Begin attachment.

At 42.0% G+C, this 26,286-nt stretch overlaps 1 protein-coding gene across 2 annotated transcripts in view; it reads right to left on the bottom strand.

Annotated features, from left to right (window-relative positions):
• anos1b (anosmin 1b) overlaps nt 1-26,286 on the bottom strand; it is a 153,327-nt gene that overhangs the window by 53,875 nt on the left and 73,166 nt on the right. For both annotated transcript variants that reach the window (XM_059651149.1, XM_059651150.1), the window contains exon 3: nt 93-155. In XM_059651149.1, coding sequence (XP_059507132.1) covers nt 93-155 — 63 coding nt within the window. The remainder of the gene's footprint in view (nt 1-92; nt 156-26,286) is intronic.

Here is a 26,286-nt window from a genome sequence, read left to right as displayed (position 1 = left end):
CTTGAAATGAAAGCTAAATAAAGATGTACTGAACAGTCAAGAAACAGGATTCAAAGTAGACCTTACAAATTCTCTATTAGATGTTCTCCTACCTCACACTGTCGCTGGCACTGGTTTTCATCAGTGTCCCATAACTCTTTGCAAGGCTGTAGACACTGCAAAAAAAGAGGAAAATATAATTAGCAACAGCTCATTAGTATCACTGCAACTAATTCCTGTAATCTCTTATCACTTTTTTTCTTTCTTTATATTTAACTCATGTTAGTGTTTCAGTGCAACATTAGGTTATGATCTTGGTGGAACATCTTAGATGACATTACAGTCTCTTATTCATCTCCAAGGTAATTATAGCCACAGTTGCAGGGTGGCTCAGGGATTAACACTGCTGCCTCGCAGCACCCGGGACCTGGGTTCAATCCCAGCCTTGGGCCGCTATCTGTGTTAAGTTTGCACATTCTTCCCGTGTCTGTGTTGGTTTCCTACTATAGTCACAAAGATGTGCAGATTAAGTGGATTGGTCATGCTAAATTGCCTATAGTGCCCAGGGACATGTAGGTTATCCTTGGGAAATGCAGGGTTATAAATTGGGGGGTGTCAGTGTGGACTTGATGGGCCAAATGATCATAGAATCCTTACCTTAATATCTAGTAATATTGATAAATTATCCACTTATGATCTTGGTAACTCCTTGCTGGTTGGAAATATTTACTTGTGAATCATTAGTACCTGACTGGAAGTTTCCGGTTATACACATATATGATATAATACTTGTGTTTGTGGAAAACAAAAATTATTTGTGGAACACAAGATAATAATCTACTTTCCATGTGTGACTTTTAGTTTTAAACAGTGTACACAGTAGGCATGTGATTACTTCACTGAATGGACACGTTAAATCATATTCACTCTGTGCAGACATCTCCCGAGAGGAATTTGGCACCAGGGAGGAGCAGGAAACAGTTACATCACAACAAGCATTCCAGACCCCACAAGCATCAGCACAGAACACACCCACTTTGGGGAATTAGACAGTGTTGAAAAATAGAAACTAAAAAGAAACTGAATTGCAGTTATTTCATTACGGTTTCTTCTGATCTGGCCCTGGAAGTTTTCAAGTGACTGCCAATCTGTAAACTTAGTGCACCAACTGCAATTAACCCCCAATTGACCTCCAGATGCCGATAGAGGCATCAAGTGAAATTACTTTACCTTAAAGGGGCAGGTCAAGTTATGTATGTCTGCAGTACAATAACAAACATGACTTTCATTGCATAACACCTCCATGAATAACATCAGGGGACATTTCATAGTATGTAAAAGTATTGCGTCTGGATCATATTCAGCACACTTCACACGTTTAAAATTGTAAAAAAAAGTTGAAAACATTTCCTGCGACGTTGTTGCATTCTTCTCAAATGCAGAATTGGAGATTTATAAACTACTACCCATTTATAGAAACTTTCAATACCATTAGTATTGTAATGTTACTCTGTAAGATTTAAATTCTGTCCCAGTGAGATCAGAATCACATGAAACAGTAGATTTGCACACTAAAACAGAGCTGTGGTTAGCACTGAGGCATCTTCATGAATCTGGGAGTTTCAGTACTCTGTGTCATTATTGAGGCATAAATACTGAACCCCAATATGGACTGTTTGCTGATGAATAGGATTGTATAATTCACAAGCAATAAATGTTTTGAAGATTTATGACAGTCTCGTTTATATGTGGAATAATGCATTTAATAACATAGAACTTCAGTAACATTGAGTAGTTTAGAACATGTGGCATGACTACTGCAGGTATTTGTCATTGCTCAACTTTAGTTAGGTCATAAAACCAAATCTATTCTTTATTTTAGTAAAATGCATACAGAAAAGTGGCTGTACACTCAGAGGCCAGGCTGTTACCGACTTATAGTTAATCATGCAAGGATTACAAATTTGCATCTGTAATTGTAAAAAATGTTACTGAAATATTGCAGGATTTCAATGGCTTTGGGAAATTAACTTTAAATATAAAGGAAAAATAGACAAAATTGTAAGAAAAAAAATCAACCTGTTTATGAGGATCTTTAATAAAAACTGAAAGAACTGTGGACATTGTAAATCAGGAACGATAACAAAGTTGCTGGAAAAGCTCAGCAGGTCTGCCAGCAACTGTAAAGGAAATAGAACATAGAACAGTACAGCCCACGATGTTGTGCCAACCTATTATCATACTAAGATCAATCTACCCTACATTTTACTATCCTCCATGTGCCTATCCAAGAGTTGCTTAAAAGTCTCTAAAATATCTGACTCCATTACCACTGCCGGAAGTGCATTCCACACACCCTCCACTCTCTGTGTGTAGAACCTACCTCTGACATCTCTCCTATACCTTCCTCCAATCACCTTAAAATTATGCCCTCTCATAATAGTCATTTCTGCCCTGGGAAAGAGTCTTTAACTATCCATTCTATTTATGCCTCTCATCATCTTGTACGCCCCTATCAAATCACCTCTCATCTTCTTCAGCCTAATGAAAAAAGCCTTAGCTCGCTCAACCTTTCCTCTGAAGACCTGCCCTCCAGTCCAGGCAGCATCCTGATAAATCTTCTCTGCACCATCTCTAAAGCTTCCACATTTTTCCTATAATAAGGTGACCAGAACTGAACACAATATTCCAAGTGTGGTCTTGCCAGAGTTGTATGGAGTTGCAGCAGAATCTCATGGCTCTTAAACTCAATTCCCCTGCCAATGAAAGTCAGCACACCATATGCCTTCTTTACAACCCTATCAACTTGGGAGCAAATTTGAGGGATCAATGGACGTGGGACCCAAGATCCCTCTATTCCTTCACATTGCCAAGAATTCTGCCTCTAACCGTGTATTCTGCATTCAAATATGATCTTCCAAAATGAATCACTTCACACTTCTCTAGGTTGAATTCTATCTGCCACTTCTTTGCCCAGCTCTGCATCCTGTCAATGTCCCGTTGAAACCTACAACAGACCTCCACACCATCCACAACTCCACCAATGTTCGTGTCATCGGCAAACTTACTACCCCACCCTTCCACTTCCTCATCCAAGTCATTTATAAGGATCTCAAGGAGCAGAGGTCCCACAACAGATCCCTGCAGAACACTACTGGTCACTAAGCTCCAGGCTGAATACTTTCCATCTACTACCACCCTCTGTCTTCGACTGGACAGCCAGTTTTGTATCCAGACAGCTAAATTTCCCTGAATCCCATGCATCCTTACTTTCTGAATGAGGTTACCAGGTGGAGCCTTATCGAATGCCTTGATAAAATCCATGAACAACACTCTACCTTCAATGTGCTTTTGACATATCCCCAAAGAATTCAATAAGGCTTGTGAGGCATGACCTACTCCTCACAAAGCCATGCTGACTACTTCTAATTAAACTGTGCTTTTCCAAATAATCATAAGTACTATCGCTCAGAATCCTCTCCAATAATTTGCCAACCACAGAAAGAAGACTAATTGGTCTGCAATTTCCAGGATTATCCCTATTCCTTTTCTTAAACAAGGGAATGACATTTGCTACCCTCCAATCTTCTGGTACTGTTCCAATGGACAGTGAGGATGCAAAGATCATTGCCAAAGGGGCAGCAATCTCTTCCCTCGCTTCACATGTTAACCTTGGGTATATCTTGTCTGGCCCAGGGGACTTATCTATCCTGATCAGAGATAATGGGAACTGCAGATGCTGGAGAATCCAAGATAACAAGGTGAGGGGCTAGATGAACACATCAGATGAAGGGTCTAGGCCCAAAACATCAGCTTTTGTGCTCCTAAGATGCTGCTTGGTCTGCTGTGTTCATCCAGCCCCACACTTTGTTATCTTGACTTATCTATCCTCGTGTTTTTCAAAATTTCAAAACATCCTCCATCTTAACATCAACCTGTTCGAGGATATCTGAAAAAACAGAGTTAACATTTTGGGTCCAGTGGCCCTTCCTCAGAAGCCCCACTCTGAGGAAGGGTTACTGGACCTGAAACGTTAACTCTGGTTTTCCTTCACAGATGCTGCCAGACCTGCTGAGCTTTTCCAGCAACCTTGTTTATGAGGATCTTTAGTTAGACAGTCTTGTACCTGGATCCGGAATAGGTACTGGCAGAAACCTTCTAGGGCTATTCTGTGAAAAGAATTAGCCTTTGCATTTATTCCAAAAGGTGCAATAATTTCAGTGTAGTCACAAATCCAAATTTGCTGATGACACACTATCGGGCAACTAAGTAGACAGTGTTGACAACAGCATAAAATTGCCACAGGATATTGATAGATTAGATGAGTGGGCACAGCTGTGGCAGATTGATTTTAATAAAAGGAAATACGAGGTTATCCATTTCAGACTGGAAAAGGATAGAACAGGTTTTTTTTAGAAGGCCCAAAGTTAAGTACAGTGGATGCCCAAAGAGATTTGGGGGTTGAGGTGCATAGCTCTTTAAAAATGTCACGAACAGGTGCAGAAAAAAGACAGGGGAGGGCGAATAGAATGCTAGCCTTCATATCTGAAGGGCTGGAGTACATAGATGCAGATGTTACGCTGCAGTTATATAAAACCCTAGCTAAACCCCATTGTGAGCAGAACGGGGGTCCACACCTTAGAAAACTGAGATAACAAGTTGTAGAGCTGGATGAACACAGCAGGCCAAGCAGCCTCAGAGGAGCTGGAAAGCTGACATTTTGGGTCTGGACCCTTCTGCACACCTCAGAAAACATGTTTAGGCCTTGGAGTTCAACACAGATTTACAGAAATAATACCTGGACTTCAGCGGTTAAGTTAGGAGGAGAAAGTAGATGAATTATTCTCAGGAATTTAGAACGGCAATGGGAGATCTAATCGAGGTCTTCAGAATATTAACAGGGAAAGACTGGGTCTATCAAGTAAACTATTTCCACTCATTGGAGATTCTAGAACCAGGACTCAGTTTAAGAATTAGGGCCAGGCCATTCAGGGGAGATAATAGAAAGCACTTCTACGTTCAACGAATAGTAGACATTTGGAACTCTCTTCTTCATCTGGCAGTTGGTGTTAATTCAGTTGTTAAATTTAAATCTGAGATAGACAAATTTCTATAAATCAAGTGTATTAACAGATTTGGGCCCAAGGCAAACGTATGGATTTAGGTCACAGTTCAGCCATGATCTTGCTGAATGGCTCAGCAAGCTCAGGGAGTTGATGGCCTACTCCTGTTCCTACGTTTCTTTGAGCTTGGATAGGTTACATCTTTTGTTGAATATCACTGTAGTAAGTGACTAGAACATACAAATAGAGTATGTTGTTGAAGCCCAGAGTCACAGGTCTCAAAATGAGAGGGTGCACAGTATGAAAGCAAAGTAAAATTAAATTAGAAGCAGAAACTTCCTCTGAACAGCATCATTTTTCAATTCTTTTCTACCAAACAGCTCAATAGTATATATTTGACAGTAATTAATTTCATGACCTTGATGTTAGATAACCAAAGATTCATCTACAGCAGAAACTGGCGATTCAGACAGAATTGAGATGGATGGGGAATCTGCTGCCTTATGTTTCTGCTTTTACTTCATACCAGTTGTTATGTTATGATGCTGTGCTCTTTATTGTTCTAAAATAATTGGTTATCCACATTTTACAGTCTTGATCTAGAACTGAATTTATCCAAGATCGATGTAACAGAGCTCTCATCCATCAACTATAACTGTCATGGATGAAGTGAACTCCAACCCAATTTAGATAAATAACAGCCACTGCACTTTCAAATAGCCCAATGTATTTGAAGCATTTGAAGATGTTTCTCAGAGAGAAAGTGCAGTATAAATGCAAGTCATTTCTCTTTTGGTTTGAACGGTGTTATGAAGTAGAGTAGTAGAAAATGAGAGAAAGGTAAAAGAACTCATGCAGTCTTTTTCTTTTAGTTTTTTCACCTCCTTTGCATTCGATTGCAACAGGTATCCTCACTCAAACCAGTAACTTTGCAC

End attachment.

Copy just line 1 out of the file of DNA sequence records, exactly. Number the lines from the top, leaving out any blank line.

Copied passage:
At 42.0% G+C, this 26,286-nt stretch overlaps 1 protein-coding gene across 2 annotated transcripts in view; it reads right to left on the bottom strand.